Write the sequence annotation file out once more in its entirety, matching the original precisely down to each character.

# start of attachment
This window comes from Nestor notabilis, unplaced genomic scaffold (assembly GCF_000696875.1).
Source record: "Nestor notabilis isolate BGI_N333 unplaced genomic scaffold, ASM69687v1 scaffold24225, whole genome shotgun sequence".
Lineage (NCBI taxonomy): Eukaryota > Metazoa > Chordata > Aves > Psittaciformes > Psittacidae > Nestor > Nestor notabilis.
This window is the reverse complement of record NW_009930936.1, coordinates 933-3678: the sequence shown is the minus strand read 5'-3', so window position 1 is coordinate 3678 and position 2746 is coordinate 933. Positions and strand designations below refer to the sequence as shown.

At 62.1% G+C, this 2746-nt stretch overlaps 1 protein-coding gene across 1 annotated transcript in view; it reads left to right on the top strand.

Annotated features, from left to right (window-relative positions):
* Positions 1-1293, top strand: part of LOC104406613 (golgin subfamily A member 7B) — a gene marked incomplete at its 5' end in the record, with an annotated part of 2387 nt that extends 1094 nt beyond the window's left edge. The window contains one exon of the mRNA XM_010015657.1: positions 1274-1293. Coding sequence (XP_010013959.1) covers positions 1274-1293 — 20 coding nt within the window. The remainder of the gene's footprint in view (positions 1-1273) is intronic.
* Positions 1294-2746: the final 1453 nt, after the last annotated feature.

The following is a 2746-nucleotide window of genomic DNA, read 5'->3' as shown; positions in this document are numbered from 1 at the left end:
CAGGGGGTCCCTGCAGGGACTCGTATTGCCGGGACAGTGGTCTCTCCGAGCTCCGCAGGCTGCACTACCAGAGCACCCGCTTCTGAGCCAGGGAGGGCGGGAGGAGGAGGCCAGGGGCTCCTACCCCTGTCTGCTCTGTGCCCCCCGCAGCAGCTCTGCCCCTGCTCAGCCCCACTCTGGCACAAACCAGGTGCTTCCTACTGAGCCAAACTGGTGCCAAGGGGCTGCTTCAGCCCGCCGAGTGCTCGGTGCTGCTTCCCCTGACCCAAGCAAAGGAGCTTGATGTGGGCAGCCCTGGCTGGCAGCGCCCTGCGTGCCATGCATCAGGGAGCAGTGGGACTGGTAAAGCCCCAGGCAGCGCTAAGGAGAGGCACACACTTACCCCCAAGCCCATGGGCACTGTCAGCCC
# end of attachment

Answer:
This window comes from Nestor notabilis, unplaced genomic scaffold (assembly GCF_000696875.1).
Source record: "Nestor notabilis isolate BGI_N333 unplaced genomic scaffold, ASM69687v1 scaffold24225, whole genome shotgun sequence".
Lineage (NCBI taxonomy): Eukaryota > Metazoa > Chordata > Aves > Psittaciformes > Psittacidae > Nestor > Nestor notabilis.
This window is the reverse complement of record NW_009930936.1, coordinates 933-3678: the sequence shown is the minus strand read 5'-3', so window position 1 is coordinate 3678 and position 2746 is coordinate 933. Positions and strand designations below refer to the sequence as shown.

At 62.1% G+C, this 2746-nt stretch overlaps 1 protein-coding gene across 1 annotated transcript in view; it reads left to right on the top strand.

Annotated features, from left to right (window-relative positions):
* Positions 1-1293, top strand: part of LOC104406613 (golgin subfamily A member 7B) — a gene marked incomplete at its 5' end in the record, with an annotated part of 2387 nt that extends 1094 nt beyond the window's left edge. The window contains one exon of the mRNA XM_010015657.1: positions 1274-1293. Coding sequence (XP_010013959.1) covers positions 1274-1293 — 20 coding nt within the window. The remainder of the gene's footprint in view (positions 1-1273) is intronic.
* Positions 1294-2746: the final 1453 nt, after the last annotated feature.

The following is a 2746-nucleotide window of genomic DNA, read 5'->3' as shown; positions in this document are numbered from 1 at the left end:
CAGGGGGTCCCTGCAGGGACTCGTATTGCCGGGACAGTGGTCTCTCCGAGCTCCGCAGGCTGCACTACCAGAGCACCCGCTTCTGAGCCAGGGAGGGCGGGAGGAGGAGGCCAGGGGCTCCTACCCCTGTCTGCTCTGTGCCCCCCGCAGCAGCTCTGCCCCTGCTCAGCCCCACTCTGGCACAAACCAGGTGCTTCCTACTGAGCCAAACTGGTGCCAAGGGGCTGCTTCAGCCCGCCGAGTGCTCGGTGCTGCTTCCCCTGACCCAAGCAAAGGAGCTTGATGTGGGCAGCCCTGGCTGGCAGCGCCCTGCGTGCCATGCATCAGGGAGCAGTGGGACTGGTAAAGCCCCAGGCAGCGCTAAGGAGAGGCACACACTTACCCCCAAGCCCATGGGCACTGTCAGCCC